asset allocation  |  May 6, 2020

Investing in Equities Amid a Crisis

A recent study of stock market downturns over the past 90 years offers interesting insights about market timing.


Key Points

  • An analysis of previous market sell-offs implies that timing the market bottom perfectly may not be necessary to achieve a positive outcome.

  • In our view, patient, long-term investors could potentially reap gains whether they buy stocks early or late in a downturn.

Tim Murray, CFA

Capital Markets Strategist, Multi‑Asset Division

During periods of market stress, it can be incredibly difficult to gauge when to invest in stocks in order to benefit from the pursuant recovery. Our multi-asset team’s recent analysis of prior market sell-offs concluded that investors may not have to time the market bottom perfectly to have a positive outcome.

We reviewed daily pricing data for the S&P 500 Index over 90 years from January 3, 1928, to January 31, 2020, and found 17 instances where the index declined from peak to trough by 15% or more.1 We then examined the performance difference between the stock index and U.S. bonds during those drawdowns and subsequent recoveries. We also evaluated performance from various start dates before and after the market bottom to represent a hypothetical investor’s purchase at different times.

How Early Is Too Early?

Forward Relative Returns1 for U.S. Equities vs. U.S. Bonds2

The chart shows the percent and time period from the trough for 1) Average Subsequent Six-Month Return, 2) Average Subsequent 12-Month Return, and 3) Average Subsequent 18-Month Return. The time periods before and after the trough based on six months, three months, and one month as well as two weeks and one week before.

Past results are not a reliable indicator of future results. Index performance is for illustrative purposes only and is not indicative of any specific investment. Their performance does not reflect fees and expenses associated with an actual investment. Investors cannot invest directly in an index.
Actual investment results may differ.

US Equities are based on daily price returns for the S&P 500 Index, January 3, 1928, through January 31, 2020. Source: Standard & Poor’s (see Additional Disclosure).
Chart shows the average subsequent returns at different time periods before, after and at the trough (market bottom) over the 17 instances of the S&P 500 Index decline.
1Relative returns represent the outperformance or underperformance of stocks compared to bonds.
2Fixed income data use an estimate of daily interpolated Ibbotson returns for the earlier time period from January 3, 1928, to December 29, 1961, and 5-yr. U.S. Treasury total returns where daily data are available from January 2, 1962, to January 31, 2020.

We discovered that, on average, stocks outperformed bonds over the ensuing 18 months whether a hypothetical investor bought them six months before the market bottom or six months afterward. Results were positive either way, but hypothetical purchases made after the market bottom typically resulted in stronger gains. However, results over shorter-term horizons (six and 12 months) were mixed.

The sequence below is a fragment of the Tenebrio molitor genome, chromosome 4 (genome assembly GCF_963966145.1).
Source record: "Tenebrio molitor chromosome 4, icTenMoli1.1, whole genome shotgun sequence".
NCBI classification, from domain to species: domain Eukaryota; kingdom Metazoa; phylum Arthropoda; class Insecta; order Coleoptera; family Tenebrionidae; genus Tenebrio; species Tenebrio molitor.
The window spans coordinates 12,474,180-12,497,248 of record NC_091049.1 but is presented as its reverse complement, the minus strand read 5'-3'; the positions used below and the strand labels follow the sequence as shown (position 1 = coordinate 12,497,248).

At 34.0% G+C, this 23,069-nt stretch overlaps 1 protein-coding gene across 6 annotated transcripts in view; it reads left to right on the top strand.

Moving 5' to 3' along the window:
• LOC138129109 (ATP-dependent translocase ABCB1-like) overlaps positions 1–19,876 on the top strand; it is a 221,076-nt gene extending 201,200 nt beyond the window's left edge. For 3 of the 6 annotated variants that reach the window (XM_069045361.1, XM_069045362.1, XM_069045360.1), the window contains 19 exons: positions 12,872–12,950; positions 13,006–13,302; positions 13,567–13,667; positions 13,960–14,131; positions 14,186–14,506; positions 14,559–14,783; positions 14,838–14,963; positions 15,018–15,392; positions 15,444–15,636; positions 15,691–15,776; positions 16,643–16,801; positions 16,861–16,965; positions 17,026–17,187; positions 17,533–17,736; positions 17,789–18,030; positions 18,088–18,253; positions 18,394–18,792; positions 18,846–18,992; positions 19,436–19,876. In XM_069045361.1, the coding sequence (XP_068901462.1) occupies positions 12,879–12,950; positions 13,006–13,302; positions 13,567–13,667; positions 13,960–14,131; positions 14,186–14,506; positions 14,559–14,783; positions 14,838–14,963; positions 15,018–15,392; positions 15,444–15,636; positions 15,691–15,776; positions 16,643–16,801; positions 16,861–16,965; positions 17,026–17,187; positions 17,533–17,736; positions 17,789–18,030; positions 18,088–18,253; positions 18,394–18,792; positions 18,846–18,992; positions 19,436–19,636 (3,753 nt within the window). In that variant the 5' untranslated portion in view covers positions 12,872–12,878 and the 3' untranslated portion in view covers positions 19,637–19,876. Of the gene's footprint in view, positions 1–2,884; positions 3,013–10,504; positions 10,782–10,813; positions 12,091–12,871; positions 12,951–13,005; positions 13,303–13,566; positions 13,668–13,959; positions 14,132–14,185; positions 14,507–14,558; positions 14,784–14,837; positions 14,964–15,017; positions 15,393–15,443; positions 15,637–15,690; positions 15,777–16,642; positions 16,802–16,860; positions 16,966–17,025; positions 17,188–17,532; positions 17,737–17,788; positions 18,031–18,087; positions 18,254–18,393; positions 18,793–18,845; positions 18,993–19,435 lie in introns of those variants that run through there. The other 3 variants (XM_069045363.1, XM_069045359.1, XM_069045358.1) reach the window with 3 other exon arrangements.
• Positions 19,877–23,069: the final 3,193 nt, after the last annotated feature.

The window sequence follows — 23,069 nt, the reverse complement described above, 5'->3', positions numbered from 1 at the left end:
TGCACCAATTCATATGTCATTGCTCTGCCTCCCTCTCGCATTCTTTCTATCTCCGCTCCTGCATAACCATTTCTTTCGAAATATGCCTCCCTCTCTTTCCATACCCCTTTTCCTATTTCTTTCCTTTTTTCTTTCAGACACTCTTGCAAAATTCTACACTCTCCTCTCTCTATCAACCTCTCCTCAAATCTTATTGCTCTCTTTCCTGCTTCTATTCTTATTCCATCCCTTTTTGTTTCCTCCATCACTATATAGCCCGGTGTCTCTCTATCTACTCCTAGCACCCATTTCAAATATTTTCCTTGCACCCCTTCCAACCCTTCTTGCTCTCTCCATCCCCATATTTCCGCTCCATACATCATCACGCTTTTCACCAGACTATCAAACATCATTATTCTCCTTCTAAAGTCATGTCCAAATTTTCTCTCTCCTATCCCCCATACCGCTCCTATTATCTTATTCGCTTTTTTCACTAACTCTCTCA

We also found that “hit rates”—how often relative returns were positive for stocks versus bonds—were higher closer to the market bottom. Over an 18-month horizon, hit rates were higher, on average, for stocks bought three months before or after the bottom versus six months before or after the bottom. Once again, buying late provided slightly better relative results.

Our study suggests that investors need not be overly focused on timing market bottoms perfectly. We believe that patient investors with long-term investment horizons could potentially benefit regardless of whether they invest in stocks early or late in a downturn.

1To identify what constitutes a trough or major drawdown event, we used S&P 500 Index price data from January 3, 1928, to April 3, 2020, to calculate the drawdowns from a previous peak (each peak being an absolute peak) and then identified the dates with the largest drawdown corresponding to each peak. From that, we implemented a 15% maximum drawdown threshold in order to find the historic dates that have had major drawdowns.

Additional Disclosure

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Important Information

This material is provided for informational purposes only and is not intended to be investment advice or a recommendation to take any particular investment action.

The views contained herein are those of the authors as of May 2020 and are subject to change without notice; these views may differ from those of other T. Rowe Price associates.

This information is not intended to reflect a current or past recommendation, investment advice of any kind, or a solicitation of an offer to buy or sell any securities or investment services. The opinions and commentary provided do not take into account the investment objectives or financial situation of any particular investor or class of investor. Investors will need to consider their own circumstances before making an investment decision.

Information contained herein is based upon sources we consider to be reliable; we do not, however, guarantee its accuracy.

Past performance is not a reliable indicator of future performance. All investments are subject to market risk, including the possible loss of principal. All charts and tables are shown for illustrative purposes only.



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